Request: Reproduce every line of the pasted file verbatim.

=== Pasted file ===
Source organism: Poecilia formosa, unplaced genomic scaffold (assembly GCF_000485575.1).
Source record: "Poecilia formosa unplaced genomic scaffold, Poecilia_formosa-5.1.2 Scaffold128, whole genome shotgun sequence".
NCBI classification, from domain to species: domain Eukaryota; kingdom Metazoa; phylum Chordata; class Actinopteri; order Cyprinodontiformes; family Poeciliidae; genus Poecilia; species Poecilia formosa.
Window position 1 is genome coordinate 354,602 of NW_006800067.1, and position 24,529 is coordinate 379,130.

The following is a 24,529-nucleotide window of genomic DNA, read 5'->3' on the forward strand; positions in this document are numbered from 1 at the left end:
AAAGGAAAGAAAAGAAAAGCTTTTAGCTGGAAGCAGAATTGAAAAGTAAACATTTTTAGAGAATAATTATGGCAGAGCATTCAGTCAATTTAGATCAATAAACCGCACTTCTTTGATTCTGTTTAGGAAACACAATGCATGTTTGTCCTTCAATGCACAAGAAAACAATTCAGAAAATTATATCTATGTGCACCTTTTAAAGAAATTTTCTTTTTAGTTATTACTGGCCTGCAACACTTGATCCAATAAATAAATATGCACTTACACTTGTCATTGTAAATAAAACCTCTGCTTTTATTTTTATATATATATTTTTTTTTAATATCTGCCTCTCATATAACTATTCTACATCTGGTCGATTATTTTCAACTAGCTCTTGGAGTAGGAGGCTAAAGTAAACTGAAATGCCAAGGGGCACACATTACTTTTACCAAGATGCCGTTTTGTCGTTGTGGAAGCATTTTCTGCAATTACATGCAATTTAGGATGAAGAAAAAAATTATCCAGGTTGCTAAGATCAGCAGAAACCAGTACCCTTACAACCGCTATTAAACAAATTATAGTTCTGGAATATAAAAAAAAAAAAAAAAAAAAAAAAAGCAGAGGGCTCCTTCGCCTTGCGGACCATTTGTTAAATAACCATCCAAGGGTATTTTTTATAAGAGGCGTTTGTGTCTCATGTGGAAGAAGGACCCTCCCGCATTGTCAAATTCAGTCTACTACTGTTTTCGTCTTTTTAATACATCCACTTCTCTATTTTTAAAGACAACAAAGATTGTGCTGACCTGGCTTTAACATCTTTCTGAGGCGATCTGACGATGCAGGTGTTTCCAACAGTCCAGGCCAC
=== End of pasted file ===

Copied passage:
Source organism: Poecilia formosa, unplaced genomic scaffold (assembly GCF_000485575.1).
Source record: "Poecilia formosa unplaced genomic scaffold, Poecilia_formosa-5.1.2 Scaffold128, whole genome shotgun sequence".
NCBI classification, from domain to species: domain Eukaryota; kingdom Metazoa; phylum Chordata; class Actinopteri; order Cyprinodontiformes; family Poeciliidae; genus Poecilia; species Poecilia formosa.
Window position 1 is genome coordinate 354,602 of NW_006800067.1, and position 24,529 is coordinate 379,130.

The following is a 24,529-nucleotide window of genomic DNA, read 5'->3' on the forward strand; positions in this document are numbered from 1 at the left end:
AAAGGAAAGAAAAGAAAAGCTTTTAGCTGGAAGCAGAATTGAAAAGTAAACATTTTTAGAGAATAATTATGGCAGAGCATTCAGTCAATTTAGATCAATAAACCGCACTTCTTTGATTCTGTTTAGGAAACACAATGCATGTTTGTCCTTCAATGCACAAGAAAACAATTCAGAAAATTATATCTATGTGCACCTTTTAAAGAAATTTTCTTTTTAGTTATTACTGGCCTGCAACACTTGATCCAATAAATAAATATGCACTTACACTTGTCATTGTAAATAAAACCTCTGCTTTTATTTTTATATATATATTTTTTTTTAATATCTGCCTCTCATATAACTATTCTACATCTGGTCGATTATTTTCAACTAGCTCTTGGAGTAGGAGGCTAAAGTAAACTGAAATGCCAAGGGGCACACATTACTTTTACCAAGATGCCGTTTTGTCGTTGTGGAAGCATTTTCTGCAATTACATGCAATTTAGGATGAAGAAAAAAATTATCCAGGTTGCTAAGATCAGCAGAAACCAGTACCCTTACAACCGCTATTAAACAAATTATAGTTCTGGAATATAAAAAAAAAAAAAAAAAAAAAAAAAGCAGAGGGCTCCTTCGCCTTGCGGACCATTTGTTAAATAACCATCCAAGGGTATTTTTTATAAGAGGCGTTTGTGTCTCATGTGGAAGAAGGACCCTCCCGCATTGTCAAATTCAGTCTACTACTGTTTTCGTCTTTTTAATACATCCACTTCTCTATTTTTAAAGACAACAAAGATTGTGCTGACCTGGCTTTAACATCTTTCTGAGGCGATCTGACGATGCAGGTGTTTCCAACAGTCCAGGCCAC